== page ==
[Openstack-operators] [nova][placement] Placement requests and caching in the resource tracker
openstack at fried.cc
Fri Nov 2 19:22:53 UTC 2018
Based on a (long) discussion yesterday  I have put up a patch 
whereby you can set [compute]resource_provider_association_refresh to
zero and the resource tracker will never* refresh the report client's
provider cache. Philosophically, we're removing the "healing" aspect of
the resource tracker's periodic and trusting that placement won't
diverge from whatever's in our cache. (If it does, it's because the op
hit the CLI, in which case they should SIGHUP - see below.)
- When we initially create the compute node record and bootstrap its
- When the virt driver's update_provider_tree makes a change,
update_from_provider_tree reflects them in the cache as well as pushing
them back to placement.
- If update_from_provider_tree fails, the cache is cleared and gets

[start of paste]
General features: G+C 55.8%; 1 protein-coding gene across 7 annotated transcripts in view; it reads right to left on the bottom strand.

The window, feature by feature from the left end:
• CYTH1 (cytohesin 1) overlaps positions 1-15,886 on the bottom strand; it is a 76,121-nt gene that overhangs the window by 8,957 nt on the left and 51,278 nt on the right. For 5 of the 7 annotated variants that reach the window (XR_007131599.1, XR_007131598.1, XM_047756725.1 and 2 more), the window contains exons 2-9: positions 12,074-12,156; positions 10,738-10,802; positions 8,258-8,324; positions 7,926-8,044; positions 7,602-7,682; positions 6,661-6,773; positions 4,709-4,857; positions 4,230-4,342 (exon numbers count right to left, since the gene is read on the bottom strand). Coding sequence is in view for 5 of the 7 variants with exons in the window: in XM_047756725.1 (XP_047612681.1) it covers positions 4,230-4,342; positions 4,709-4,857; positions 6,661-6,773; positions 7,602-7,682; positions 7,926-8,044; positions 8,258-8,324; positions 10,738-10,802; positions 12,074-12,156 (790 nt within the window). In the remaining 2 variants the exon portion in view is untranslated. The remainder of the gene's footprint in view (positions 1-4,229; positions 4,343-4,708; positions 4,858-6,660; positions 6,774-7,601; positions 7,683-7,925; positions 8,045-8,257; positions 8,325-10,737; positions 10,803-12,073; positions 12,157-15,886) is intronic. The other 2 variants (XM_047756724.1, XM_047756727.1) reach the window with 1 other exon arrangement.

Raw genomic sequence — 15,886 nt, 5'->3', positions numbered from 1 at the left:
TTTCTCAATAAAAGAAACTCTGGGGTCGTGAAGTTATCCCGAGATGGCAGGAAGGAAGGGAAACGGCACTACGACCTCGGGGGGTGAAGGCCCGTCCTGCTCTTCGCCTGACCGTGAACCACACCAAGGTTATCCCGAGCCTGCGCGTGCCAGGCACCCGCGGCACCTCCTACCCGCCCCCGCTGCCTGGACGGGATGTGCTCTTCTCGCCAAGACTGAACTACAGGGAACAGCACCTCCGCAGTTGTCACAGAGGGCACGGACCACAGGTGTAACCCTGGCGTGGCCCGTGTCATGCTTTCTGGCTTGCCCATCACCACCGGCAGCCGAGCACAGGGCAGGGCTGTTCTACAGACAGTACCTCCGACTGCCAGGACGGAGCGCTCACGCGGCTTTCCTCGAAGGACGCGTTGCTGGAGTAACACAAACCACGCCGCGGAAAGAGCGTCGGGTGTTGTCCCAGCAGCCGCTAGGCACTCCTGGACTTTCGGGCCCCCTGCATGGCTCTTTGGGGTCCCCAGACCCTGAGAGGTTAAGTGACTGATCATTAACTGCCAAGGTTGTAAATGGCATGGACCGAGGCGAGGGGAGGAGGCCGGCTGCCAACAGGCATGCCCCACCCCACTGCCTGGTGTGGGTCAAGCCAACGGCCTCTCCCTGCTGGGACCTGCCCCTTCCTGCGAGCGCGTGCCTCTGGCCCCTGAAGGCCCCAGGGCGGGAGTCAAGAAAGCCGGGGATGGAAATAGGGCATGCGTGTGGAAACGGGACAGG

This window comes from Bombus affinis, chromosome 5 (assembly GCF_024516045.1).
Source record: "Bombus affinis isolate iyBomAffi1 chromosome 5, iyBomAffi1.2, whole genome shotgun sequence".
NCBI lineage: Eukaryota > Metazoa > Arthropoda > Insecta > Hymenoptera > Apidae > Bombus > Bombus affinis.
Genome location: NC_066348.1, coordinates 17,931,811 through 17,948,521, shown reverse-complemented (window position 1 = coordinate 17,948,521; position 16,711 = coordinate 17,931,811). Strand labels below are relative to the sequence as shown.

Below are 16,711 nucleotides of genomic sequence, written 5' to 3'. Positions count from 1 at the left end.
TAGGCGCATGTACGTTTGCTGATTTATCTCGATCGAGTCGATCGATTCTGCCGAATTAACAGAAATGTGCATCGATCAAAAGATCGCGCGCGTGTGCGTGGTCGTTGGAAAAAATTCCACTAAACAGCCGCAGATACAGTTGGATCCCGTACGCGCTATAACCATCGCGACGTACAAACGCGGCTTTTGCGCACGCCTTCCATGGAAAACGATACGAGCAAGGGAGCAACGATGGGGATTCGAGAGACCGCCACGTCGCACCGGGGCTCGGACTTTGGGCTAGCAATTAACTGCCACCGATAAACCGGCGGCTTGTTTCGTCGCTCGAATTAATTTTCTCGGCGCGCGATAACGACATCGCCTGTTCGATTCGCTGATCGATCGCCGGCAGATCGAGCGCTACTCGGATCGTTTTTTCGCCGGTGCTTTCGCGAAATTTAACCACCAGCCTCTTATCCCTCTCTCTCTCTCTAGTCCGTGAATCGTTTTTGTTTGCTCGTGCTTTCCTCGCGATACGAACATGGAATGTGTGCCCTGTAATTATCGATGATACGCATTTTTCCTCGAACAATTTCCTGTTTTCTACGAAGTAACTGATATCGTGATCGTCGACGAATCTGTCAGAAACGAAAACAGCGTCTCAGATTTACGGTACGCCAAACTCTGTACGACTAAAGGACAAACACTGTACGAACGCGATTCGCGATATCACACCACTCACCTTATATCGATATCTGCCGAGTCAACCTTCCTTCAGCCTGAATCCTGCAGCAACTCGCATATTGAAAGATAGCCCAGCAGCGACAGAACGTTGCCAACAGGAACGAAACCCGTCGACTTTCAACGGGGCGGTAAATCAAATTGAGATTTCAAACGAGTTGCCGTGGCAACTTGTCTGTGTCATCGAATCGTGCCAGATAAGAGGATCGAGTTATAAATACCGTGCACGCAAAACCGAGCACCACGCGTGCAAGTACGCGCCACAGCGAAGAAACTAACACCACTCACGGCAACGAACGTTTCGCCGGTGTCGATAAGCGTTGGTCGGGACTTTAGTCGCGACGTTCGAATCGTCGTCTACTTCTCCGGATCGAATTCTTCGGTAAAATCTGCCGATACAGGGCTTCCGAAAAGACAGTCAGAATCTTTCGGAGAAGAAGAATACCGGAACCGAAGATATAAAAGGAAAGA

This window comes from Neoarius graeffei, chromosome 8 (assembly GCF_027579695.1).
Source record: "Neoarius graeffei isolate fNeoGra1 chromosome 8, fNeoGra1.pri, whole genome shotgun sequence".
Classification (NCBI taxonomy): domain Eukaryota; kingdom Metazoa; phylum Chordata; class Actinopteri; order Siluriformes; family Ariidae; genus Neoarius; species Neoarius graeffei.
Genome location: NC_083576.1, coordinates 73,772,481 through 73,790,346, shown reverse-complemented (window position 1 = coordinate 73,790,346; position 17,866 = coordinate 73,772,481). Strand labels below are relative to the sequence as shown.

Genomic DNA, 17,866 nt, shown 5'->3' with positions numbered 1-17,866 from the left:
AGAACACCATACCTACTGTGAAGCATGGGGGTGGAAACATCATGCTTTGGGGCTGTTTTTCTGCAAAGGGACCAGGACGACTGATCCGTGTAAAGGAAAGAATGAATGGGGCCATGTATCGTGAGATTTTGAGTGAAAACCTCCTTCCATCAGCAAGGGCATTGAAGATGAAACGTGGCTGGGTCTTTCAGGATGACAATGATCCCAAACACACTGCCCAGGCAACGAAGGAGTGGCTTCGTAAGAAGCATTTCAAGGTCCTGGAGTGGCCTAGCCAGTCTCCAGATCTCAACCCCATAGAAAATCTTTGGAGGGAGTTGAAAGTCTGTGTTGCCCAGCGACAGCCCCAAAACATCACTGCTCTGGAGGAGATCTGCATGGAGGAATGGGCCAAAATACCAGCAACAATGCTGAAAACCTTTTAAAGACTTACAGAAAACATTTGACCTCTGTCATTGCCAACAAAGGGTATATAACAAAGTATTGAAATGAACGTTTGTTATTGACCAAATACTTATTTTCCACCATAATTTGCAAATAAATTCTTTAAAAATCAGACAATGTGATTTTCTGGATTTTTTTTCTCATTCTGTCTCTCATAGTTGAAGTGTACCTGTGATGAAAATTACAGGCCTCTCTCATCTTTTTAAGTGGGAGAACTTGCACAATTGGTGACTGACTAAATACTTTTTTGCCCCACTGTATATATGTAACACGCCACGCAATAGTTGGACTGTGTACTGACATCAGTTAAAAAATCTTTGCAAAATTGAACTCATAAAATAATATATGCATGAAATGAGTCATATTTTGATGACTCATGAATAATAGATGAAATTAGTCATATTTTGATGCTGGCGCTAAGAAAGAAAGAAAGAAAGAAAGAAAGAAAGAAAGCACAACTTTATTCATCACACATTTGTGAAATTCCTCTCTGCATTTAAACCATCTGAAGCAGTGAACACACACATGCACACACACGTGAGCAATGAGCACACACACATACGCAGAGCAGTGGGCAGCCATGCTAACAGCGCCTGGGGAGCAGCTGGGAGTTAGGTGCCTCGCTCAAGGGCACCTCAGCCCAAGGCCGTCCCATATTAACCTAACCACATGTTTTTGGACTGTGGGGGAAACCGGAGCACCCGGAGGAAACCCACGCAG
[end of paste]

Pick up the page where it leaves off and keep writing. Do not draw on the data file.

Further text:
rebuilt on the next periodic.
- If you send SIGHUP to the compute process, the cache is cleared.
This should dramatically reduce the number of calls to placement from
the compute service. Like, to nearly zero, unless something is actually
Can I get some initial feedback as to whether this is worth polishing up
into something real? (It will probably need a bp/spec if so.)
In the Queens release, our friends at CERN noticed a serious spike in
the number of requests to placement from compute nodes, even in a
stable-state cloud. Given that we were in the process of adding a ton of
infrastructure to support sharing and nested providers, this was not
unexpected. Roughly, what was previously:
became more like:
# In Queens/Rocky, this would still just return the compute RP
# In Queens/Rocky, this would return nothing
for each provider returned above: # i.e. just one in Q/R
In a cloud the size of CERN's, the load wasn't acceptable. But at the
time, CERN worked around the problem by disabling refreshing entirely.
(The fact that this seems to have worked for them is an encouraging sign
for the proposed code change.)
We're not actually making use of most of that information, but it sets
the stage for things that we're working on in Stein and beyond, like
multiple VGPU types, bandwidth resource providers, accelerators, NUMA,
etc., so removing/reducing the amount of information we look at isn't
really an option strategically.
More information about the OpenStack-operators